Deprivation of Liberty Safeguards - supported living

Deprivation of Liberty Safeguards also apply to people living in supported living, but the process is a little different. 

Supported living is a general term that refers to people living and receiving care in the community. This can apply to someone who lives in their own home or in rented accommodation, and receives care and support directly from, or organised by, their local authority. The purpose of supported living is to give the person more control over their care.

A person with dementia who is living in supported living can still be deprived of their liberty. This will usually only apply to people who receive a lot of care and support, as they must be under ‘continuous supervision and control’.

If a person is living in supported living, a deprivation of liberty will still need to be authorised. The purpose of the authorisation is the same as in a care home or hospital, and the same criteria apply. However, the process is slightly different.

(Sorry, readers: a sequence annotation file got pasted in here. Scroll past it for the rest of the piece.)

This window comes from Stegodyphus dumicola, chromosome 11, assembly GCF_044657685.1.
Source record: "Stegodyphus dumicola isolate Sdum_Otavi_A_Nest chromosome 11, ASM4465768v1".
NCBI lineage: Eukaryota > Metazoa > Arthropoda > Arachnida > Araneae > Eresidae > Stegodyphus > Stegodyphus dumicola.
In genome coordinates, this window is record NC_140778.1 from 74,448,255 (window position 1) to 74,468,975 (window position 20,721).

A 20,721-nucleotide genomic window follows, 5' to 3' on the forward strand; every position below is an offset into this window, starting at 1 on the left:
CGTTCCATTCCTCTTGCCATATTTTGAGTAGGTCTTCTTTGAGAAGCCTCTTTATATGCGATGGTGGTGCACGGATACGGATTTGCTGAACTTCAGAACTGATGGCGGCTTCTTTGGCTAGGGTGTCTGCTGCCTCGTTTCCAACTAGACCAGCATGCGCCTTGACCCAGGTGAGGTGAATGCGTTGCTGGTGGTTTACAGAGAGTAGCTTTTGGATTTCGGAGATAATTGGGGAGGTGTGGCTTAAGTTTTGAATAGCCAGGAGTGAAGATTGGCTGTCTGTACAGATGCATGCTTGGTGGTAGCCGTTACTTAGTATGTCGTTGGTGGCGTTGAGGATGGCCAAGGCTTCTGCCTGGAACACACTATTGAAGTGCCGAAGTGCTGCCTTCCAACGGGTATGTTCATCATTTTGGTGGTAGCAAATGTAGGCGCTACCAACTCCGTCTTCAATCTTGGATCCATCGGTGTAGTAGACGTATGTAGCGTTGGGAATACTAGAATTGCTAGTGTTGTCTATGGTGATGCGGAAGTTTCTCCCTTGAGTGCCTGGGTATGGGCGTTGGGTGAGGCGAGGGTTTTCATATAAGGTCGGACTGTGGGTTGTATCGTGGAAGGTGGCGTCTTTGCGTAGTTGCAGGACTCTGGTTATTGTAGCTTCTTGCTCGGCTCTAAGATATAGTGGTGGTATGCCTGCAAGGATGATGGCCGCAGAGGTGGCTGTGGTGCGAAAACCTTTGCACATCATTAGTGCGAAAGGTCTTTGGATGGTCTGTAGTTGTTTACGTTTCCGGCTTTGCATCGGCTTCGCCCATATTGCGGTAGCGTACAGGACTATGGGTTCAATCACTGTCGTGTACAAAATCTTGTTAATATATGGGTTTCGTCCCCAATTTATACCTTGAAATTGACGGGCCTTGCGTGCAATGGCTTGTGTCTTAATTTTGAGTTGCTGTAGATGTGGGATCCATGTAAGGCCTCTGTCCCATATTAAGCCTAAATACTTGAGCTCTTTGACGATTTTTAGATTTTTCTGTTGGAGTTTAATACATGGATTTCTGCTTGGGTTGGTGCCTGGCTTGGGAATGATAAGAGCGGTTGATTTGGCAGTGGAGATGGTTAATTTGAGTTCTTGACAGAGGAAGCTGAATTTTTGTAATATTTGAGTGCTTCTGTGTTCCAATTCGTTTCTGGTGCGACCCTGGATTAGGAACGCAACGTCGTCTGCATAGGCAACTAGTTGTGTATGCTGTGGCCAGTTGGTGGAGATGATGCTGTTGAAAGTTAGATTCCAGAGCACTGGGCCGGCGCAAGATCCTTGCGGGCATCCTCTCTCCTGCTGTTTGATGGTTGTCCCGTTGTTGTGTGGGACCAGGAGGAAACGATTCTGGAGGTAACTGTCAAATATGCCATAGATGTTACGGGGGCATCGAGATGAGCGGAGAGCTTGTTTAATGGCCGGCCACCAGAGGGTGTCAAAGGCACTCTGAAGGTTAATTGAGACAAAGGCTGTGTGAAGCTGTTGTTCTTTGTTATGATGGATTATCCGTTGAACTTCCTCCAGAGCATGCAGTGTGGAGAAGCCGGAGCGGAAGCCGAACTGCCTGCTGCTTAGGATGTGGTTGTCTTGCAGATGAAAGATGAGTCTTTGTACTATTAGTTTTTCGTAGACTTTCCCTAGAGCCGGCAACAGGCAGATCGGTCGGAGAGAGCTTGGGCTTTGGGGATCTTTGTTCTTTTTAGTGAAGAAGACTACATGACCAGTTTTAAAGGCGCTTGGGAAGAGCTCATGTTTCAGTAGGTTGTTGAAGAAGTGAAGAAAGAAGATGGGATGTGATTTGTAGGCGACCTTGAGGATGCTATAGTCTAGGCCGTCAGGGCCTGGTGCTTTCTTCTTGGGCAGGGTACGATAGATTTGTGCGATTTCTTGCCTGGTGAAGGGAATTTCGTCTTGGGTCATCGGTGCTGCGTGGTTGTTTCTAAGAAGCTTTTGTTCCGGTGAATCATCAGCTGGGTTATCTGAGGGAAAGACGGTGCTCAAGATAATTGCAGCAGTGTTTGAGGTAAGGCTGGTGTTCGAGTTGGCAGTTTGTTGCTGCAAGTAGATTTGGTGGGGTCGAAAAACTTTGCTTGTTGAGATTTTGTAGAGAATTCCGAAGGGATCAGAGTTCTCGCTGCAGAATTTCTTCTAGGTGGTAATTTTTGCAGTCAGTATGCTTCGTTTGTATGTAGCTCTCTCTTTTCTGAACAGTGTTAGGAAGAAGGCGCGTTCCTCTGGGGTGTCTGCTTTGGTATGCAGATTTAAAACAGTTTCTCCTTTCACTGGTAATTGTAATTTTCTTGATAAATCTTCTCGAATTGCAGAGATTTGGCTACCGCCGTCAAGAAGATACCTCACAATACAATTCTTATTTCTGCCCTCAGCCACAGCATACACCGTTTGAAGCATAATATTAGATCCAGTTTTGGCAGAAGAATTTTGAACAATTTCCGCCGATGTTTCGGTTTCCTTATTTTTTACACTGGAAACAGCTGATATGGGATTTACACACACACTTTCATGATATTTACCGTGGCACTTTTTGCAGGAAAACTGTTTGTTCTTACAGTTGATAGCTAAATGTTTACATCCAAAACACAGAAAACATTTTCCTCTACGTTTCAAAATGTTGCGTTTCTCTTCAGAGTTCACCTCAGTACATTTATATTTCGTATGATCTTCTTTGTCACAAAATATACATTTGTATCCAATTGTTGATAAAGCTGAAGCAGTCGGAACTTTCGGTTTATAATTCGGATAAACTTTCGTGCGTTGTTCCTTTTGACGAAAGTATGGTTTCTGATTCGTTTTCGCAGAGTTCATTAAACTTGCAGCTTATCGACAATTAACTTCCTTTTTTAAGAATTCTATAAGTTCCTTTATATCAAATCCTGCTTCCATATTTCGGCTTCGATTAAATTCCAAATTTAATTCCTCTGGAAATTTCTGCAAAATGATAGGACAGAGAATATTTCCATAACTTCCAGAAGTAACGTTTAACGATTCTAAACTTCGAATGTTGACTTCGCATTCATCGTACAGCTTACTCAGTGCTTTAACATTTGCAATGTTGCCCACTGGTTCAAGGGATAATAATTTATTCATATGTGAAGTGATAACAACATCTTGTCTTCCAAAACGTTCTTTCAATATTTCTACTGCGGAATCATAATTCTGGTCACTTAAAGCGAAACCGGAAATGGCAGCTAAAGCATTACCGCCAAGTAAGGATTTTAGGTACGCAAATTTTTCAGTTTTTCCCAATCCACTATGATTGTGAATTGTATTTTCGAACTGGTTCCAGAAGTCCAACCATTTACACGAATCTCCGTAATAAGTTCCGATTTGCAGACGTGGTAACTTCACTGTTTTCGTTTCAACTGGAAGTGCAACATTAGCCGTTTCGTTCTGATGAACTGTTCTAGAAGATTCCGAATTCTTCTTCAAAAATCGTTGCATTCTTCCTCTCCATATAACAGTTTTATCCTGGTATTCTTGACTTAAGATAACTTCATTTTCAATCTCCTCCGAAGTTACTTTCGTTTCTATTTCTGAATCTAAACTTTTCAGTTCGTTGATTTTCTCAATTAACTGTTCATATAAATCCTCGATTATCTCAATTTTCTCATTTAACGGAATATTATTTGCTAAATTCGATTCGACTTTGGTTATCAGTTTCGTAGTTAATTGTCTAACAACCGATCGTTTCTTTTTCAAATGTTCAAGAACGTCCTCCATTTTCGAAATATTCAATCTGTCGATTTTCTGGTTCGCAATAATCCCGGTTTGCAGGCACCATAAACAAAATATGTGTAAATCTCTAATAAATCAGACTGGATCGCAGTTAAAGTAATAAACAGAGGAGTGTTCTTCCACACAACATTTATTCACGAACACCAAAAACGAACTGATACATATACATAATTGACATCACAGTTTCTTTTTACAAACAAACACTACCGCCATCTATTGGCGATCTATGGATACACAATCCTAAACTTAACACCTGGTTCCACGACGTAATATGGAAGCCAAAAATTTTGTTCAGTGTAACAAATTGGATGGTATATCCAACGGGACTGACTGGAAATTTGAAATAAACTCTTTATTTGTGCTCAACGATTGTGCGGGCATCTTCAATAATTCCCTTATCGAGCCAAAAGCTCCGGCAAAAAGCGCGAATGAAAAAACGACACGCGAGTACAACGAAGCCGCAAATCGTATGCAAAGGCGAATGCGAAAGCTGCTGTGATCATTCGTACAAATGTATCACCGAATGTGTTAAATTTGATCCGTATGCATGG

In order to authorise a deprivation of liberty, the local authority will need to take the case to the Court of Protection, rather than authorise the deprivation of liberty themselves. If you feel that you or someone you know is in this position, you can ask the local authority to seek authorisation. You can use Template letter 4 – see ‘Template letters.'

You may also find it helpful to speak to the Court of Protection for further guidance and information.

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